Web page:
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As Americans follow stay-at-home advisements, many are wondering about summer vacation plans that were booked before the pandemic.


This is a scary time.

For most of us, the pandemic has upended our entire lives: Important projects have halted, we’ve lost jobs, canceled momentous trips, gone weeks (and counting) without hugging our family and friends. Nothing seems “normal.”

It’s natural to feel like your life is spiraling out of control, and it’s OK to feel anxious about the future (just don’t spend too much time in that space). 

If you’ve lost track of what day of the week it is or can’t remember the last time you changed out of your sweats, fret not. There are things you can do to help you feel like you have some kind of control over your life.

Struggling?: Staying Apart, Together is our newsletter about things to do, tips to cope with what’s happen

Here are ways you can cope

The first step is accepting we’re not in control

Unless there’s something someone’s not telling us, we have no control over when we’ll be able to move freely again without worrying about COVID-19.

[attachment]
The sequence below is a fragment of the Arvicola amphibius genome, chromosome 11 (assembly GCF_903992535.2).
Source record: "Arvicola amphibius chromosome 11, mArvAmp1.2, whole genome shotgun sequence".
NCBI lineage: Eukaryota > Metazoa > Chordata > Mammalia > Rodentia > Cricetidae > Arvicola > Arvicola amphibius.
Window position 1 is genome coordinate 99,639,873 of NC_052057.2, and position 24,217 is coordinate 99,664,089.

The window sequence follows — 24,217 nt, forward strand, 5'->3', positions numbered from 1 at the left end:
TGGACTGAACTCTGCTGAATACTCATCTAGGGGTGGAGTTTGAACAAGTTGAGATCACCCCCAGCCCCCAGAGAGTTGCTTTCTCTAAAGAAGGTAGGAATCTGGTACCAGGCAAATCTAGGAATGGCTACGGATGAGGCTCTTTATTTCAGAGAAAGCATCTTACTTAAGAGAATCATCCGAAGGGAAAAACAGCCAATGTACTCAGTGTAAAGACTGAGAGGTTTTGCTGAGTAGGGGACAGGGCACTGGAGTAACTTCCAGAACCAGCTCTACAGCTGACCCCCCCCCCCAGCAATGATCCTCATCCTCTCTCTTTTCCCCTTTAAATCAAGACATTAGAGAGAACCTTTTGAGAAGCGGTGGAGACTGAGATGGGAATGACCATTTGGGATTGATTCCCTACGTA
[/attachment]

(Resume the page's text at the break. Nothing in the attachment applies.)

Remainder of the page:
“Accept that we have no control, or very limited control,” says Janine Urbaniak Reid, author of “The Opposite of Certainty: Fear, Faith and Life in Between.” “It takes usually a lot of resistance, but a lot of my suffering comes from trying to control what’s not mine to control – my resistance to what is.”

Reid, who has spent years in and out of hospitals with her son for multiple brain surgeries, advises focusing on things you can control within your own little world. Maybe you can’t go out to your favorite restaurant or see your friends, but what can you do?

When things start to feel overwhelming, remind yourself that you can keep going.

“I called one of my closest friends, and I just melted on the phone. … I can’t do another night of not sleeping, I can’t do another day of not knowing,” Reid remembers confiding during another long hospital stay with her son.

Her friend’s response: “But you’re doing it.”

Try to pretend like everything is fine

Remember pre-coronavirus when you had somewhat of a routine to your day? You’d wake up at a certain time to go to your job, have your meals around the same time, exercise or go to happy hour after work. 

Whatever your daily schedule looked like before, try to stick to it, says Nedra Glover Tawwab, licensed therapist and founder of Kaleidoscope Counseling, who helps people create healthy relationships, It will be easier on you when you do go back to your regular routine.

“Sticking to the pattern of what was as much as possible could be helpful,” Tawwab says. “If you’re the sort of person who worked out however many times a week, it’s still important for you to do that.”

Having some structure to your day is helpful, whether it’s planning when you’re going to mop the floor or setting aside time to binge-watch “Tiger King,” so you’re not waking up every day without a focus and feeling lost.